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<p>Doctor Who</p>

The Almost People

Another dark episode with a killer plot twist at the end. This ending, explaining a couple of threads, almost overshadows what's a pretty good episode. The humans and the gangers eventually reconcile with the exception of Jennifer. The Doctor engineers an escape for those that survive. But we're left asking, what's the story with Amy?

The Rebel Flesh

Another dark episode, with the now seemingly requisite scary moments in dark tunnels. Not a bad episode, but it didn't rise to great heights either. The recurring themes appear briefly as we encounter "the flesh", an acid capable of taking on human form and being controlled remotely. Things get a bit hairy when a solar storm animates the doppelgangers (how very Frankenstein).

The Doctor's Wife

Brilliant, utterly brilliant. After last week's poor effort, this week's episode was superb. The TARDIS personified. Like all great ideas, it seems so obvious. So why didn't anyone think of it before.

The Curse Of The Black Spot

A disappointing, weak episode. The story line and setting had some potential, but was let down by plot holes, so-so story-telling and ill-defined characters.

Day Of The Moon

Steven Moffat seems determined the leave us with nothing but questions in this episode which wraps up a two-part storyline, but hints at so much more. The Silence are revealed to the Doctor and he realises he's been warned about them. Their defeat (on Earth at least) is very clever, but almost a sideshow compared to all the hints and suggestions about what is to come.

The list of questions is quite long:

The Impossible Astronaut

After a marketing blitz like no other and the very sad passing of Elizabeth Sladen, the Doctor is back. The stated intention of this episode was to improve the series and to introduce a new, scary monster, The Silent. For mine, the episode failed on both counts. There was little new here. It wasn't a bad episode and there many little things that will no doubt play out over the series. But it was a bit of a let down after all the pre-publicity. Perhaps that was the problem. Without it, it would have been just fine?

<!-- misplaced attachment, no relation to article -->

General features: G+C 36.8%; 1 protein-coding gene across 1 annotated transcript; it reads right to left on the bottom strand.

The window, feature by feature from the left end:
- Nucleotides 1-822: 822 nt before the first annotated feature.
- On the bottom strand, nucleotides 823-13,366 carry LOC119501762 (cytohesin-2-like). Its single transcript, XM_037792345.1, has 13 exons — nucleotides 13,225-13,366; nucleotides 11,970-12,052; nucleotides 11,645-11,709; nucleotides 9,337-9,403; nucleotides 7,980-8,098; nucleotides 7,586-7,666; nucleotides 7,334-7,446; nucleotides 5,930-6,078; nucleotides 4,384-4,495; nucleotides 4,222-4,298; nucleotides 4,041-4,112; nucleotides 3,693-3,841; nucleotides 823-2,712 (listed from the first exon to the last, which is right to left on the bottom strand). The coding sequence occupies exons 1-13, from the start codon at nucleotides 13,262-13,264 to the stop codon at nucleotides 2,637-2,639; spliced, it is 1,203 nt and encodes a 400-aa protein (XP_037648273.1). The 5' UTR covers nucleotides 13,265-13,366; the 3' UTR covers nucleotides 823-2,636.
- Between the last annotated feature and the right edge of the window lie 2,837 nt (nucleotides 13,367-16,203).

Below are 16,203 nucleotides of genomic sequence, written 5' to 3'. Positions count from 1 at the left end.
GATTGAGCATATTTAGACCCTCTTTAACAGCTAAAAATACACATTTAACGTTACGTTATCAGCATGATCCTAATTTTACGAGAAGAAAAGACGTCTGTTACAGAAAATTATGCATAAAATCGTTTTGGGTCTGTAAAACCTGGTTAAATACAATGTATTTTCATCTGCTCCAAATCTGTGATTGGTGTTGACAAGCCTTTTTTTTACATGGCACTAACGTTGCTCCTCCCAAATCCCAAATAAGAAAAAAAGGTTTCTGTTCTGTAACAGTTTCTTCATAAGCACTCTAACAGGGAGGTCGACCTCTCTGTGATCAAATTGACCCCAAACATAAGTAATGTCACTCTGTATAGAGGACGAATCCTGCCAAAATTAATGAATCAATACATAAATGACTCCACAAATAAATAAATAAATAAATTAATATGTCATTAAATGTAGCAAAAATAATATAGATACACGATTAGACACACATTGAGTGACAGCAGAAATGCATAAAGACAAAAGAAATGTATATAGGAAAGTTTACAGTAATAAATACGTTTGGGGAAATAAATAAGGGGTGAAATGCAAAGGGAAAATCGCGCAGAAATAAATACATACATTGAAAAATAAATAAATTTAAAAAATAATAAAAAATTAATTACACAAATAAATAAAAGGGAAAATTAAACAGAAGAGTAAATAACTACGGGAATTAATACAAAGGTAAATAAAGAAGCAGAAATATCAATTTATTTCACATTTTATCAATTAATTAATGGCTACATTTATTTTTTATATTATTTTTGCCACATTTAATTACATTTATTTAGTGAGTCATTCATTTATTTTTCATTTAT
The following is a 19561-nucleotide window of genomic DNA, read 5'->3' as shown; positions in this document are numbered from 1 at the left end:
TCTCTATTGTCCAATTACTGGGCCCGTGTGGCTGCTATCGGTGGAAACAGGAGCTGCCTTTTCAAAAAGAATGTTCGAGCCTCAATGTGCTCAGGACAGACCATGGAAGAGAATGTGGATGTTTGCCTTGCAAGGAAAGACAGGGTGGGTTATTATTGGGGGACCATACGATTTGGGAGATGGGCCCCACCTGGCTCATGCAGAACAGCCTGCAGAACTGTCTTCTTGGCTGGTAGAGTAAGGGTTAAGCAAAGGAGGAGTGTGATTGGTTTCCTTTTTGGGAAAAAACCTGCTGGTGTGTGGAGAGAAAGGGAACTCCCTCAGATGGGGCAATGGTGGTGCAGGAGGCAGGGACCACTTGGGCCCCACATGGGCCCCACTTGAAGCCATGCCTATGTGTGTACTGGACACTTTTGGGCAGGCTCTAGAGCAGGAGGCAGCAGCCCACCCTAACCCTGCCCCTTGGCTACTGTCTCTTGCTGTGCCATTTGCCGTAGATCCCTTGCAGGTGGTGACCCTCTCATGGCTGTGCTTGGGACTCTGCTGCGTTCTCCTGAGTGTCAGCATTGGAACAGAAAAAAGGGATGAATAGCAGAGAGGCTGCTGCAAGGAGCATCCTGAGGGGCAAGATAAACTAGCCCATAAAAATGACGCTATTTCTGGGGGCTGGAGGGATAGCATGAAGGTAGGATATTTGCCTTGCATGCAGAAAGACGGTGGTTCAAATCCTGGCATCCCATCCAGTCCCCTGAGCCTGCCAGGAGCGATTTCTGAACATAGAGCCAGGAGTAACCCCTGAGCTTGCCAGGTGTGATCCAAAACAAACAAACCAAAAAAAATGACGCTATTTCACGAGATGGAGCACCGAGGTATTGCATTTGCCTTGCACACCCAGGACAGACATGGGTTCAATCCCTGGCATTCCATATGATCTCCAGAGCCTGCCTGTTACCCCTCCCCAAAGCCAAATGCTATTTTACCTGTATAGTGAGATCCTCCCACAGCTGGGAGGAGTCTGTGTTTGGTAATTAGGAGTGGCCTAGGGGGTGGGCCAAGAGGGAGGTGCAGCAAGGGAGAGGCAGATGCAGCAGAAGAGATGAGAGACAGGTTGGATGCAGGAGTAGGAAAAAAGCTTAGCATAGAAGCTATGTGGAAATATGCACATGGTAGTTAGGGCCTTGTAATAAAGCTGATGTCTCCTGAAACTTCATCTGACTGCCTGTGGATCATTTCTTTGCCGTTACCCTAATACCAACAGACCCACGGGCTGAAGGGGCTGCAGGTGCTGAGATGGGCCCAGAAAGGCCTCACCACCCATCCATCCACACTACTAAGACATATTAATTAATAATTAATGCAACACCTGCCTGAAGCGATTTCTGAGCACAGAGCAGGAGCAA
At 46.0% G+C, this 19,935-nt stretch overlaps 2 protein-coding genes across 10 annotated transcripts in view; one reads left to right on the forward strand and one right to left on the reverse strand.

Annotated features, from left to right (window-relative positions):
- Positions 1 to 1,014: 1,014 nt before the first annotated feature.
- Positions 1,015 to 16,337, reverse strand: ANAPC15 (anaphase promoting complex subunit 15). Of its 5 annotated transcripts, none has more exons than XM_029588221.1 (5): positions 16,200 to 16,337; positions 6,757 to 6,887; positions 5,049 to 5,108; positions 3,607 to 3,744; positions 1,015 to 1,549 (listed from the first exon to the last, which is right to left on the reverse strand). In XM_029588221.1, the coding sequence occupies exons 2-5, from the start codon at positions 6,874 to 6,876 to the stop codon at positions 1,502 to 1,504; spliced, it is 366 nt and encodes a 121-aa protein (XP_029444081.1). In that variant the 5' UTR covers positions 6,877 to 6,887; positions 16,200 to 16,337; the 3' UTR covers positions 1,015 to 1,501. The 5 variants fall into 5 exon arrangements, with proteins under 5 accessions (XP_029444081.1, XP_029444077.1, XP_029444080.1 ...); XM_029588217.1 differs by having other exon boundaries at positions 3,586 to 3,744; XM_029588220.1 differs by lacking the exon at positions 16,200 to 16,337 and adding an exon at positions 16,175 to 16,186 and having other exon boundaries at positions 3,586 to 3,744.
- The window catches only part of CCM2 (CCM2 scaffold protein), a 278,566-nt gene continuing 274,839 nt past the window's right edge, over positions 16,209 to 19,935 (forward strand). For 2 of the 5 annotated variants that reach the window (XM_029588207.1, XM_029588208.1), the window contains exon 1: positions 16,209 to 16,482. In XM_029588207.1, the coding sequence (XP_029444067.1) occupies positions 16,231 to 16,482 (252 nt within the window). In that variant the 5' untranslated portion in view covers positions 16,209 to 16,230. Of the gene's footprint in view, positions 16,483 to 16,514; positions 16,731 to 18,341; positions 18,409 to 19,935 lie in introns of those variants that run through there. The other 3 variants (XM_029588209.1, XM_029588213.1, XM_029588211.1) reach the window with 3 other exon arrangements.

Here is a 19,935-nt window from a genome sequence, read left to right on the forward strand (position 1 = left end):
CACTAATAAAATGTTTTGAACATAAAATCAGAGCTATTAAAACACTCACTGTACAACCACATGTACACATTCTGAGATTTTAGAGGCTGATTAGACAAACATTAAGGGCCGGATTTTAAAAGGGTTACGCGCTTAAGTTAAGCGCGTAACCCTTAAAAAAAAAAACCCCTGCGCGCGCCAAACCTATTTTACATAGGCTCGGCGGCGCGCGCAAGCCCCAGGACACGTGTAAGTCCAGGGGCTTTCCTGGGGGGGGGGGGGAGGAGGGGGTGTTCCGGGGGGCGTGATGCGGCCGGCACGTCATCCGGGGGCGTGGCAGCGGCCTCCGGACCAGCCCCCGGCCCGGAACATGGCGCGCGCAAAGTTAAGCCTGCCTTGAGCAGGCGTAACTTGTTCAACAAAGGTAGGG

A Christmas Carol

After waiting less than a day since the original broadcast on the BBC, the Doctor returns to our screens on Boxing Day with a clever retelling of Dickens' A Christmas Carol.

Amy and Rory are on their honeymoon on a spaceship which gets into trouble. They send a distress signal to the Doctor who duly arrives. He quickly finds the solution to their problem only to find that the device he needs to use to save them is isomorphically locked to a bitter Kazran Sardick who declines to help.

The Big Bang

The series finale, while ultimately a pretty good episode, left me feeling a little underwhelmed by the great escape from the previous episode's predicament. On the whole though, a solid, upbeat finish to the season.

The escape from the Pandorica was almost trivial. It relied on some time-travel and paradoxes (perhaps justifiable in a collapsing universe) and the Doctor was able to save himself. But I expected something more after the brilliant setup.

The Pandorica Opens

Quite possibly the best cliff-hanger ever! This is the first part of a two-part end-of-series episode. It has the hallmarks of recent series-enders, ie. big, but without going over the top (into space opera territory). River Song is back as she foretold in Flesh and Stone with a warning that leads River, Amy and the Doctor to the Pandorica. But what is it? A prison for the most-feared warrior of all time?

The Lodger

An unusual episode that focuses on the Doctor (Amy being almost entirely absent) living as a human. He rents a flat (hence The Lodger) while investigating why the TARDIS can't materialise (trapping Amy in the future). There's humour, a love story, the Doctor playing football and another reference to the cracks.


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